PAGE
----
Christmas drunkenness could trigger ban

Hundreds of people gathered on the beach at Queenstown Bay on Christmas Day. Photo: Louise Scott
Hundreds of people gathered on the beach at Queenstown Bay on Christmas Day. Photo: Louise Scott
Drunken antics of some revellers at Queenstown Bay could spell the end of public drinking on Christmas Day in the resort.

More than 800 people gathered on the lakefront on Monday, some of them highly intoxicated. Police said about 600 people breached the 10pm liquor ban, and left a trail of rubbish.

Queenstown Lakes district Mayor Jim Boult said the behaviour of some party-goers was unacceptable and could lead to an extension of the annual New Year liquor ban.

''I am really disappointed. It is another nail in the coffin [for] allowing alcohol consumption in public areas in town during any holiday period.

''We have a liquor ban over the New Year period but now it looks like we will have to extend it to Christmas.''

Mr Boult yesterday morning spoke to the Otago Lakes Central Area Commander, Inspector Olaf Jensen, and planned to raise the issue with council in the new year.

Queenstown resident Kirsty Tennent, who had a couple of beers on the beach on Monday, said a ban was not the answer.

She left the beach about 8.30pm, and, while she admitted it had the potential to get rowdy, her impression was that all party-goers were having a ''fabulous time'' celebrating Christmas.

Mr Boult agreed a ban would affect all residents and visitors.

''The sad part is that a few people ruin it for everybody else and you end up with liquor bans that affect people who just want to have a couple of quiet drinks and behave themselves.''

Insp Jensen said he would support a ban - but any ruling was a council decision.

''There were very high levels of intoxication which we cannot control because it is not a licensed area. That is the risk we have around the levels of intoxication and the disorderly behaviour which is likely to follow.''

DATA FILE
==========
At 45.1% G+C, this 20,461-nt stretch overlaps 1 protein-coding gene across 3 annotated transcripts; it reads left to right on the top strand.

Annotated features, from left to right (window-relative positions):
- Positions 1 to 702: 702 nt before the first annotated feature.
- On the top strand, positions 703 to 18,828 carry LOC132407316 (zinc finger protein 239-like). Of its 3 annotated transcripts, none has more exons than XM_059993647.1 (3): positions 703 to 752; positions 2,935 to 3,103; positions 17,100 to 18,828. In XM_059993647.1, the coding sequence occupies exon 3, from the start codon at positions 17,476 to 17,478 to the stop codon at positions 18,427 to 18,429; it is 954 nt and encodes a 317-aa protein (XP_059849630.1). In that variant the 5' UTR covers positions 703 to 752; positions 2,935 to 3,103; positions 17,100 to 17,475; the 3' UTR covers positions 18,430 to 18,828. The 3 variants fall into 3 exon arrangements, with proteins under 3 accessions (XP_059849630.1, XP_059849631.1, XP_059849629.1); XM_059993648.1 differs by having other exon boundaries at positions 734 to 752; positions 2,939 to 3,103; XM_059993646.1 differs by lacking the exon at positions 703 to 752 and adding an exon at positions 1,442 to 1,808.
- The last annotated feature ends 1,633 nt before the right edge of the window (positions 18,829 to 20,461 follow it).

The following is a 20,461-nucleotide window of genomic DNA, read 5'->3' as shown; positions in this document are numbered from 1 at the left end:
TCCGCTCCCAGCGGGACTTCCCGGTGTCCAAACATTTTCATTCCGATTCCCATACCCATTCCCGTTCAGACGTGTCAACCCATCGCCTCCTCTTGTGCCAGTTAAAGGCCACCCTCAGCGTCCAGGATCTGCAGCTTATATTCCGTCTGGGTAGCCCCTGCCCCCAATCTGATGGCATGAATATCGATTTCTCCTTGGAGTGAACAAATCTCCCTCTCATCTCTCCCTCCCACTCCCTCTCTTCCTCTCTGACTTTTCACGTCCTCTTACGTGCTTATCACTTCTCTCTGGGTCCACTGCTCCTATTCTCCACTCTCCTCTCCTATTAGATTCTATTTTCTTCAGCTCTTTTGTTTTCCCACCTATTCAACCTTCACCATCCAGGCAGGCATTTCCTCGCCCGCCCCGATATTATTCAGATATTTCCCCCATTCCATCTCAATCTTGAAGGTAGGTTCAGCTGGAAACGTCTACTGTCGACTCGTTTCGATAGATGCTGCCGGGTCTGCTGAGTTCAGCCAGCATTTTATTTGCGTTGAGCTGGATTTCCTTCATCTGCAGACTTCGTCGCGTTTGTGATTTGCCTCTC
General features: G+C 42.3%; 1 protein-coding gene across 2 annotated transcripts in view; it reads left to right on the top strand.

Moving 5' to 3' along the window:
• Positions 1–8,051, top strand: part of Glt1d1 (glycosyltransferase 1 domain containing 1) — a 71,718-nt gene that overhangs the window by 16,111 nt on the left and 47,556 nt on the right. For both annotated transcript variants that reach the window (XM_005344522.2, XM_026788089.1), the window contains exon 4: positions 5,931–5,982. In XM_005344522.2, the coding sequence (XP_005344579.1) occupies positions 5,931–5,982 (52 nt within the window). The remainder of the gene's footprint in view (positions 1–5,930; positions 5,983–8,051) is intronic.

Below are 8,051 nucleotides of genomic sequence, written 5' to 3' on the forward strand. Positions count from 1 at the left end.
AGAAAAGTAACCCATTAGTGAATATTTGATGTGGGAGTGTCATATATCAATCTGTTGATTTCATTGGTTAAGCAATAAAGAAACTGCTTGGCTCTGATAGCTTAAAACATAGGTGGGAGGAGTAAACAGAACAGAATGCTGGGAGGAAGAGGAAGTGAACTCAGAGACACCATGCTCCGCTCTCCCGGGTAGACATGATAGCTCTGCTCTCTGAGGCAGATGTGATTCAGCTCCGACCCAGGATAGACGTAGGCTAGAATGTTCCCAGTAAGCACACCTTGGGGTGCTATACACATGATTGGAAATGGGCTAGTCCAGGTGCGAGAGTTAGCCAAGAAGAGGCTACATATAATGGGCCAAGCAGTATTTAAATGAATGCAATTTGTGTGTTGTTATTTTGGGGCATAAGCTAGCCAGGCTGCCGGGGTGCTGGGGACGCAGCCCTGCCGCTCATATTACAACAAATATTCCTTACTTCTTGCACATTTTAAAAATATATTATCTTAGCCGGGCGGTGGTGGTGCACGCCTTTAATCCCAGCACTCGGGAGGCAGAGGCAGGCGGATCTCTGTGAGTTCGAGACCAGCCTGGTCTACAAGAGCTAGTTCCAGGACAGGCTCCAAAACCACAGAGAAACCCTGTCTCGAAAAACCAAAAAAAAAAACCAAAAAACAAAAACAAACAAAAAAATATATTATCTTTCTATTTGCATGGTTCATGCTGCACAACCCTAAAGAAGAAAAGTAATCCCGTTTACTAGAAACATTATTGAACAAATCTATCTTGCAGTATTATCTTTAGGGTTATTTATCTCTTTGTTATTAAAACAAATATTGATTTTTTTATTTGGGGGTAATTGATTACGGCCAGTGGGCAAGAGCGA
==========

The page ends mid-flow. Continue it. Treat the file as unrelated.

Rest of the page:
Some women at the lakefront drinking session had become ''vulnerable because of their levels of intoxication''.

There were no arrests.

''Sometimes when you have to make arrests that can escalate the situation,'' he said.

Sergeant Keith Newell described the level of drunkenness on Christmas Day as ''alarming'' and some people were ''unable to take care of themselves''.

The New Year liquor ban comes into effect today and continues until January 6.

DowntownQT general manager Steve Wilde said a total ban was not ideal but the council had few choices.

He blamed party-goers and said any ban was ''in their hands''.

On Christmas Eve, police dealt with revellers as they left pubs at midnight.

A police media spokeswoman described it as ''chaos'' and said police had confiscated alcohol and issued warnings.

 

Comments

Jim Boult it must be all hearsay on your behalf, if it is that bad where is the ODT reporting on the arrested people breaking the liquor ban. Police should have moved them on and arrested the who did not move on should have been arrested. The flip side having people breached the 10pm liquor ban that policy is totally dumb and paints a real sad picture of council making such dumb rules. In plain terms lets feed people up in Liquor until 10pm and lets make the police have the job that much harder by now having to deal with drug and un reasonable drunk people, we all know that they the police have there hands tied and can't be to hard on that amount people otherwise we would have riots, plus the soft judges afterwards. Grow some ... and have a blanket bad

 

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